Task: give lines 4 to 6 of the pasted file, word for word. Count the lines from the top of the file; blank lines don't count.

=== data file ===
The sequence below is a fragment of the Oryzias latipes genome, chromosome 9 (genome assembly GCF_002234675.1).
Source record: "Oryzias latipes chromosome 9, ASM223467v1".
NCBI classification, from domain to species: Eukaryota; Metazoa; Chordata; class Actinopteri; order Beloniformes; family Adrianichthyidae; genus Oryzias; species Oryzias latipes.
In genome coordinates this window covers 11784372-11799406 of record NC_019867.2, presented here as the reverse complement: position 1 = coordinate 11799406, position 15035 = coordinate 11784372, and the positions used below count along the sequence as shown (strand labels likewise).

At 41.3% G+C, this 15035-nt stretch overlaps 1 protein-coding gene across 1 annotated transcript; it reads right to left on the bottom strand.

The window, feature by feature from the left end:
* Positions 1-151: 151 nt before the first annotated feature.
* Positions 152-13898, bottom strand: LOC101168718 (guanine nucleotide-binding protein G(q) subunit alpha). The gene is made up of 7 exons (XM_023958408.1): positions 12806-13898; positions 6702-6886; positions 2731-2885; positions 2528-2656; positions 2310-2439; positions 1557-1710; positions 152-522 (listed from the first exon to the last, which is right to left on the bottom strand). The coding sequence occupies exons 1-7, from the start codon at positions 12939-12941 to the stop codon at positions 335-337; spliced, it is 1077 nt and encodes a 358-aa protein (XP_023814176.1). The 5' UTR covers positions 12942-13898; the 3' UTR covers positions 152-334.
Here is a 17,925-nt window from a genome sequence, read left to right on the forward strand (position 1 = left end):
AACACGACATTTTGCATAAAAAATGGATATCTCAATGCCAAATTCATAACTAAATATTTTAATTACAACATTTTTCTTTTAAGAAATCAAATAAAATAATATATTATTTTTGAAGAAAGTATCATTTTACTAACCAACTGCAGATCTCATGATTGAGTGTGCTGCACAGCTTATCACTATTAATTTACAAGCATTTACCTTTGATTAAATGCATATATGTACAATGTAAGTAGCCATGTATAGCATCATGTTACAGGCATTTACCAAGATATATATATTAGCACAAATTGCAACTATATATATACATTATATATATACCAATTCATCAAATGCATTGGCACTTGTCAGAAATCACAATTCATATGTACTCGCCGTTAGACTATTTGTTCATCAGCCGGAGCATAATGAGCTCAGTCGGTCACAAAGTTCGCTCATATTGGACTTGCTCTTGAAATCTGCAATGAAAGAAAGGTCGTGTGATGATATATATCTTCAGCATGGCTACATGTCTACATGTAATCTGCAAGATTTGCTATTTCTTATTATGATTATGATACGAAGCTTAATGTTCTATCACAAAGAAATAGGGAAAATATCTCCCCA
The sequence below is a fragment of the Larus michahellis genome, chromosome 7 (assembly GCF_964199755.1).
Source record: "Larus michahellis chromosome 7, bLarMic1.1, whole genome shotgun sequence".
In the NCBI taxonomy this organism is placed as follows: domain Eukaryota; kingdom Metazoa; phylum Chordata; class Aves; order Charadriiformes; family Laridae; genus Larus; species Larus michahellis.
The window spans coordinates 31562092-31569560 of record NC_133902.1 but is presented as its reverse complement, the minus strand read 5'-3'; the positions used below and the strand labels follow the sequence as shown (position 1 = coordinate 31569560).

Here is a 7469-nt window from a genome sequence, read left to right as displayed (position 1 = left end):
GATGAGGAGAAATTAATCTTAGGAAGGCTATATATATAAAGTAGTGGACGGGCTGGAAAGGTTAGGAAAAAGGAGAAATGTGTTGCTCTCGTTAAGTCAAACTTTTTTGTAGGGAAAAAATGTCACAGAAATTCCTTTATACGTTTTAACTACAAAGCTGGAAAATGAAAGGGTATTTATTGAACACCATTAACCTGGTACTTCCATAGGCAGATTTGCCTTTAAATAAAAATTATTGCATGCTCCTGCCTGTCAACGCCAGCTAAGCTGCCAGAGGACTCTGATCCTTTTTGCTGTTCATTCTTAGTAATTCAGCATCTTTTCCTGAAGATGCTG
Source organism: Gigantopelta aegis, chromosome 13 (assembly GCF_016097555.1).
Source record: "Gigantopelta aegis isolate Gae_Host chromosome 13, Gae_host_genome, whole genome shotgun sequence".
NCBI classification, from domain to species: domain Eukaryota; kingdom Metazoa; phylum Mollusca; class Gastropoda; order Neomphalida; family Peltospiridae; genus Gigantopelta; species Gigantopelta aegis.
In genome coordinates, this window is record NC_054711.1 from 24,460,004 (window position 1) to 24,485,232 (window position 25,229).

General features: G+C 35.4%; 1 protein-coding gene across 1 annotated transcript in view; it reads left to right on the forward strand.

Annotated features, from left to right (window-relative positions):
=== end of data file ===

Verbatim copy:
In genome coordinates this window covers 11784372-11799406 of record NC_019867.2, presented here as the reverse complement: position 1 = coordinate 11799406, position 15035 = coordinate 11784372, and the positions used below count along the sequence as shown (strand labels likewise).

At 41.3% G+C, this 15035-nt stretch overlaps 1 protein-coding gene across 1 annotated transcript; it reads right to left on the bottom strand.

The window, feature by feature from the left end: